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Investigating the effect of oil spills
on the environment and public health.
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Funding Source: Year One Block Grant - Louisiana State University

Project Overview

Water Column Characterization of Selected Metals Associated with Crude Oil as a Tracer for Plume Movement from the Deepwater Horizon Site

Principal Investigator
Louisiana State University
Department of Oceanography and Coastal Sciences

Abstract:

Crude oil is elevated in one or more metallic elements that may be used as a tracer for following the movement of oil as it disperses from a spill site.  In particular, vanadium is an element found in substantially elevated concentrations in many crude oil sources relative to levels found in uncontaminated soils, sediment-water systems, and seawater.  Nickel is another element found elevated in most crude oils (Andrade, Covelo, Vega, and Marcet, 2004, Journal of Environmental Quality 33:2103-2110; Sasaki, Maki, Ishihara, and Harayama, 1998. Environmental Science and Technology, 32:3618-3621).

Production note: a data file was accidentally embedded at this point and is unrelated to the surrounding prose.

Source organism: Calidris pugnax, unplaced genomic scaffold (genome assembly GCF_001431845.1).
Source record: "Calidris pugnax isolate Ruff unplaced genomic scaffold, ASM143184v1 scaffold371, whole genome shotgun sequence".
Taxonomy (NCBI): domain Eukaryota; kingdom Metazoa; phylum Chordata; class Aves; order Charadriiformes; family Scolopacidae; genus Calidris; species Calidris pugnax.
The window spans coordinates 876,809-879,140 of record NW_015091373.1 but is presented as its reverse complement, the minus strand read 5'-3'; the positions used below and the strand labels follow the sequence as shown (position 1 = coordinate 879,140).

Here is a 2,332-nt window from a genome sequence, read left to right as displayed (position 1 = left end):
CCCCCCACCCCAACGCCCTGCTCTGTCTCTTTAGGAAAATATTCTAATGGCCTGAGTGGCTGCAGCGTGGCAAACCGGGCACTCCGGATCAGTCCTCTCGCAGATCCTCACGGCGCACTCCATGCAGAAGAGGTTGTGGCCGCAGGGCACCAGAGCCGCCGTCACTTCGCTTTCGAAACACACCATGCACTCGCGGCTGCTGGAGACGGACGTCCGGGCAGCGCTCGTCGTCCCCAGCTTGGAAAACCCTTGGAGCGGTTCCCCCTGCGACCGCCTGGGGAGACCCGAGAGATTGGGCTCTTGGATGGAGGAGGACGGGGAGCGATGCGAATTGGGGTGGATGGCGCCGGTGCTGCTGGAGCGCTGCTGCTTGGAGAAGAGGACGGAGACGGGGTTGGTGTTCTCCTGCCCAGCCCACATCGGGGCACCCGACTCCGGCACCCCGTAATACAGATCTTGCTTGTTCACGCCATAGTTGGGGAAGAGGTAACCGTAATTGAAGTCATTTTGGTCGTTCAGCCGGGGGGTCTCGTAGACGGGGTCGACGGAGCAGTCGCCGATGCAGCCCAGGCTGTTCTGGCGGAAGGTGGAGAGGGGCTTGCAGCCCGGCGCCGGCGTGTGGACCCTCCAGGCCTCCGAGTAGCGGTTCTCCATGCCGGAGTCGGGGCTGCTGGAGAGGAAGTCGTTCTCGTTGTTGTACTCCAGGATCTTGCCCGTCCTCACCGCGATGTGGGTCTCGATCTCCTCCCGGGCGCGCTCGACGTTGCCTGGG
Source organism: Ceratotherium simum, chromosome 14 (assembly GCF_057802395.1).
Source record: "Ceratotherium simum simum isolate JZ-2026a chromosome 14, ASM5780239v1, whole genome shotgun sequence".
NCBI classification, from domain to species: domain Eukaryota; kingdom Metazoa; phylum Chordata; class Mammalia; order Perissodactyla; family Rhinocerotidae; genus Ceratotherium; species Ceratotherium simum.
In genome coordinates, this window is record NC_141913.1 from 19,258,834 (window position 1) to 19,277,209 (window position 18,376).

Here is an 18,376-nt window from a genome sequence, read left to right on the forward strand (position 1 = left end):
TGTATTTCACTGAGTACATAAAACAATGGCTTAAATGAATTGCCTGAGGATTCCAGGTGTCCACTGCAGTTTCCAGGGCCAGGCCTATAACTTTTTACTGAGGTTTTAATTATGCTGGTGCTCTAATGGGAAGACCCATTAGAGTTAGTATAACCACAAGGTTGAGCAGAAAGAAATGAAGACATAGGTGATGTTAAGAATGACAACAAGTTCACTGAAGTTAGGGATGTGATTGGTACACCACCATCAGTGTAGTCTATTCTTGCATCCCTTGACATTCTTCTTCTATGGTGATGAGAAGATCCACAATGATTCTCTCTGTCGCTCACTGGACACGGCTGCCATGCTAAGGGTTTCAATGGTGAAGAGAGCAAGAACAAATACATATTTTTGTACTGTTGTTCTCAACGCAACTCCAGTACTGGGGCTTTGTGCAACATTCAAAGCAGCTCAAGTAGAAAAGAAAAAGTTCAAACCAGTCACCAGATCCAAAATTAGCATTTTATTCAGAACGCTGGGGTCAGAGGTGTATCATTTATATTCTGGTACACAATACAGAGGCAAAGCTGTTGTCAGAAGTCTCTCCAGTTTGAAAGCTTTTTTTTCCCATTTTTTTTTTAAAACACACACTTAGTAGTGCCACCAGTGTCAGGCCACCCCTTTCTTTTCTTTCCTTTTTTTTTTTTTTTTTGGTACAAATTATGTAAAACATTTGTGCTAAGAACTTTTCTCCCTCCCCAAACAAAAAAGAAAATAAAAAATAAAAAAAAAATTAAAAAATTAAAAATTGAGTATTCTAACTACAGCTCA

In addition, the brine-like produce water also associated in large quantities with crude oil is substantially elevated in many common sea water metals including Ca, Mg, K, and Na that may contribute to tracking the path of crude oil as it disperses from a spill site. Measuring the movement of metals associated with the oil release should aid in tracking the dispersed oil and possibly produce water released.  It may be discovered that using metals such as vanadium and nickel offers particular advantages to following a plume treated with chemical dispersants.

The goal is to apply the measurement of selected elements associated with crude oil as a tracer for a supplemental method to determine the movement of oil, chemically dispersed oil, and the dispersion agent(s) from the spill site in the water column of the Gulf of Mexico. While direct measurements of specific hydrocarbon compounds in the crude oil is obviously a valuable tool for tracer purposes, the non-uniform mixing of chemical dispersants with the crude oil over time, depth, and mixing points may complicate tracking oil plume components.

 In addition to measurement of petroleum movement measured by others, It is likely that measuring selected elements associated with the crude oil and its associated produce water will enable better tracking of not only the plume in general, but the different phases of the plume such as untreated petroleum hydrocarbons, dispersed hydrocarbons and the dispersion agent(s), and produce water released with the oil.


This research was made possible by a grant from BP/The Gulf of Mexico Research Initiative.
www.gulfresearchinitiative.org